B-52 Ejection Seats and Parachutes

Message 769:
> Does anyone have the tech specs for the backpack parachutes for the 60's,
> 70's and 80's ejection seats? Especially the WAC/ Stanley seats of the B-52
> D and H models.

My 64-4 shows what appears to be a BA-18 with "T" ripcord handle. The descripton metions that "one version of the back style automatic parachute is designed specifically for some models of the B-52 aircraft." I think this is referring to some crew positions that utilize the parachute harness rather than a seat harness- there are lanyards that attach to the harness. It further says "Early design of harness for back style automatic parachutes includes only one detachable riser..... the early design also includes clover leaf ripcord in lieu of T-handle ripcord." That early mpde; used the T-cover for the Capewell riser release. They reference stock numbers 1670-801-1670- P/N 5007024-18 and 1670-802-8800 P/N 5007024-21 (I think this is the one for the B-52) It is hard to believe that the basic design of the "BA" series of the late 50s is still in use after 40+ years, and that today it is the only backpack-style parachute the USAF uses. Rich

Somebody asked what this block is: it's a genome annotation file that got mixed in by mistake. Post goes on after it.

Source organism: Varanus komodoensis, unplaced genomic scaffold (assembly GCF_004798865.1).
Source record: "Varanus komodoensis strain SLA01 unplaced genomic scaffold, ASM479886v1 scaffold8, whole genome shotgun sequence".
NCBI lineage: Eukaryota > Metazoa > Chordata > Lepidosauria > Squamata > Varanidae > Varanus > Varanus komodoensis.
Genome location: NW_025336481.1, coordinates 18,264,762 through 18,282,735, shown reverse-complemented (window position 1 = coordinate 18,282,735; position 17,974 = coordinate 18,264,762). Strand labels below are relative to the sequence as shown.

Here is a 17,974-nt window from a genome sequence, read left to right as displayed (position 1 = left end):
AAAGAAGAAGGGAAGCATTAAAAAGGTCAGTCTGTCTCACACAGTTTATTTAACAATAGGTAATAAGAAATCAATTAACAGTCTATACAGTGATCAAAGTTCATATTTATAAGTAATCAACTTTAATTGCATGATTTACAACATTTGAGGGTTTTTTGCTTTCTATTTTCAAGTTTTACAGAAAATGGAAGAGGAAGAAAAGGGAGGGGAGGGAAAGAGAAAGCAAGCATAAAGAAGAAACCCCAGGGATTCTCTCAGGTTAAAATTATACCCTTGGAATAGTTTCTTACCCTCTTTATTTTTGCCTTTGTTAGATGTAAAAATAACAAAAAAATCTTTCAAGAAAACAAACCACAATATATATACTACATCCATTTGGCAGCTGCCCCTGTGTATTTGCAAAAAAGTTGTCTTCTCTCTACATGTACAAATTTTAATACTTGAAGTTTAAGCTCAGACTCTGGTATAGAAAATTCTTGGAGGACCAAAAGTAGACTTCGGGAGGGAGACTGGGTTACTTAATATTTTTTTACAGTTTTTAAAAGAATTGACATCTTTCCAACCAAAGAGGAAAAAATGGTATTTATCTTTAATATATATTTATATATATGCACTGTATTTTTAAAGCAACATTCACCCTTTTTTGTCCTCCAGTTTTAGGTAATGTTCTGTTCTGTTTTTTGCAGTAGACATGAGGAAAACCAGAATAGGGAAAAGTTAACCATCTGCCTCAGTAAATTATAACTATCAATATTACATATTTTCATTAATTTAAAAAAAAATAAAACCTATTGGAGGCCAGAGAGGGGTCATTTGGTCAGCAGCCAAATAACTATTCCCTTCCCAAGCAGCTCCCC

Message 770: